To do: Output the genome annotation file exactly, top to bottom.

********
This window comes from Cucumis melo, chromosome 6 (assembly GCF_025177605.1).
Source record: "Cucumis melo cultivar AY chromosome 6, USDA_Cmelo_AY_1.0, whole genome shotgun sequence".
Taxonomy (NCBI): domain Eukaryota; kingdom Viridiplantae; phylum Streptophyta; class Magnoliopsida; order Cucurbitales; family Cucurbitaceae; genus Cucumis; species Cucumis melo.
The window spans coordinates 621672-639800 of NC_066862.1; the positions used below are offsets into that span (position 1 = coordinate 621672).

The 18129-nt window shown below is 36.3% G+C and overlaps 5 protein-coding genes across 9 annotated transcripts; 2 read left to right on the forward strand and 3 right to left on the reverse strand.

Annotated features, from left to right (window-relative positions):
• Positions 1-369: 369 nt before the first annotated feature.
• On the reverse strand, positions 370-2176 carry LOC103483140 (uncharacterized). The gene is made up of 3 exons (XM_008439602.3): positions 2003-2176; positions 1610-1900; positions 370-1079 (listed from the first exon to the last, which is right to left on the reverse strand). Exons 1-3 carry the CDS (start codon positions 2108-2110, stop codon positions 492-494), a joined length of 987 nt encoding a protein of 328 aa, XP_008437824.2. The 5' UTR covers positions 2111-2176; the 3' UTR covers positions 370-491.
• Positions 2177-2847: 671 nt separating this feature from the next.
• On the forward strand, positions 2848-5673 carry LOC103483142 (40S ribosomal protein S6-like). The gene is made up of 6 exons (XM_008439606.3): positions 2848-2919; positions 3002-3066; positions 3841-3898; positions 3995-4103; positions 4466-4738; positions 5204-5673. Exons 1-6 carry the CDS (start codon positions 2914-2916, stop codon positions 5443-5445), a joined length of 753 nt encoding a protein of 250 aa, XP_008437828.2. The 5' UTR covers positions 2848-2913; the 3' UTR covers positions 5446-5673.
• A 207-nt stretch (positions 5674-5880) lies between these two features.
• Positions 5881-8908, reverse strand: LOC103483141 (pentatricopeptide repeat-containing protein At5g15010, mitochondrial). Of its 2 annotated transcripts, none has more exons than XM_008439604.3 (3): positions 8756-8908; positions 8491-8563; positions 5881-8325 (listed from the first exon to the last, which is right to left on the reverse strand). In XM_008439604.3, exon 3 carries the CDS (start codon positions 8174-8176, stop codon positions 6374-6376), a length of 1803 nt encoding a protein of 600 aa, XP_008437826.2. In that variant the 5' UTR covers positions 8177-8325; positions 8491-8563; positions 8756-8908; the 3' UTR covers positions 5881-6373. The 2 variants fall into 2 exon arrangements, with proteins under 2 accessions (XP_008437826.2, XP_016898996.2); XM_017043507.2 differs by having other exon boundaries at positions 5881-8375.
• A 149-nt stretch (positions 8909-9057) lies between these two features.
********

This window comes from Cucumis melo, chromosome 6 (assembly GCF_025177605.1).
Source record: "Cucumis melo cultivar AY chromosome 6, USDA_Cmelo_AY_1.0, whole genome shotgun sequence".
Taxonomy (NCBI): domain Eukaryota; kingdom Viridiplantae; phylum Streptophyta; class Magnoliopsida; order Cucurbitales; family Cucurbitaceae; genus Cucumis; species Cucumis melo.
The window spans coordinates 621672-639800 of NC_066862.1; the positions used below are offsets into that span (position 1 = coordinate 621672).

The 18129-nt window shown below is 36.3% G+C and overlaps 5 protein-coding genes across 9 annotated transcripts; 2 read left to right on the forward strand and 3 right to left on the reverse strand.

Annotated features, from left to right (window-relative positions):
• Positions 1-369: 369 nt before the first annotated feature.
• On the reverse strand, positions 370-2176 carry LOC103483140 (uncharacterized). The gene is made up of 3 exons (XM_008439602.3): positions 2003-2176; positions 1610-1900; positions 370-1079 (listed from the first exon to the last, which is right to left on the reverse strand). Exons 1-3 carry the CDS (start codon positions 2108-2110, stop codon positions 492-494), a joined length of 987 nt encoding a protein of 328 aa, XP_008437824.2. The 5' UTR covers positions 2111-2176; the 3' UTR covers positions 370-491.
• Positions 2177-2847: 671 nt separating this feature from the next.
• On the forward strand, positions 2848-5673 carry LOC103483142 (40S ribosomal protein S6-like). The gene is made up of 6 exons (XM_008439606.3): positions 2848-2919; positions 3002-3066; positions 3841-3898; positions 3995-4103; positions 4466-4738; positions 5204-5673. Exons 1-6 carry the CDS (start codon positions 2914-2916, stop codon positions 5443-5445), a joined length of 753 nt encoding a protein of 250 aa, XP_008437828.2. The 5' UTR covers positions 2848-2913; the 3' UTR covers positions 5446-5673.
• A 207-nt stretch (positions 5674-5880) lies between these two features.
• Positions 5881-8908, reverse strand: LOC103483141 (pentatricopeptide repeat-containing protein At5g15010, mitochondrial). Of its 2 annotated transcripts, none has more exons than XM_008439604.3 (3): positions 8756-8908; positions 8491-8563; positions 5881-8325 (listed from the first exon to the last, which is right to left on the reverse strand). In XM_008439604.3, exon 3 carries the CDS (start codon positions 8174-8176, stop codon positions 6374-6376), a length of 1803 nt encoding a protein of 600 aa, XP_008437826.2. In that variant the 5' UTR covers positions 8177-8325; positions 8491-8563; positions 8756-8908; the 3' UTR covers positions 5881-6373. The 2 variants fall into 2 exon arrangements, with proteins under 2 accessions (XP_008437826.2, XP_016898996.2); XM_017043507.2 differs by having other exon boundaries at positions 5881-8375.
• A 149-nt stretch (positions 8909-9057) lies between these two features.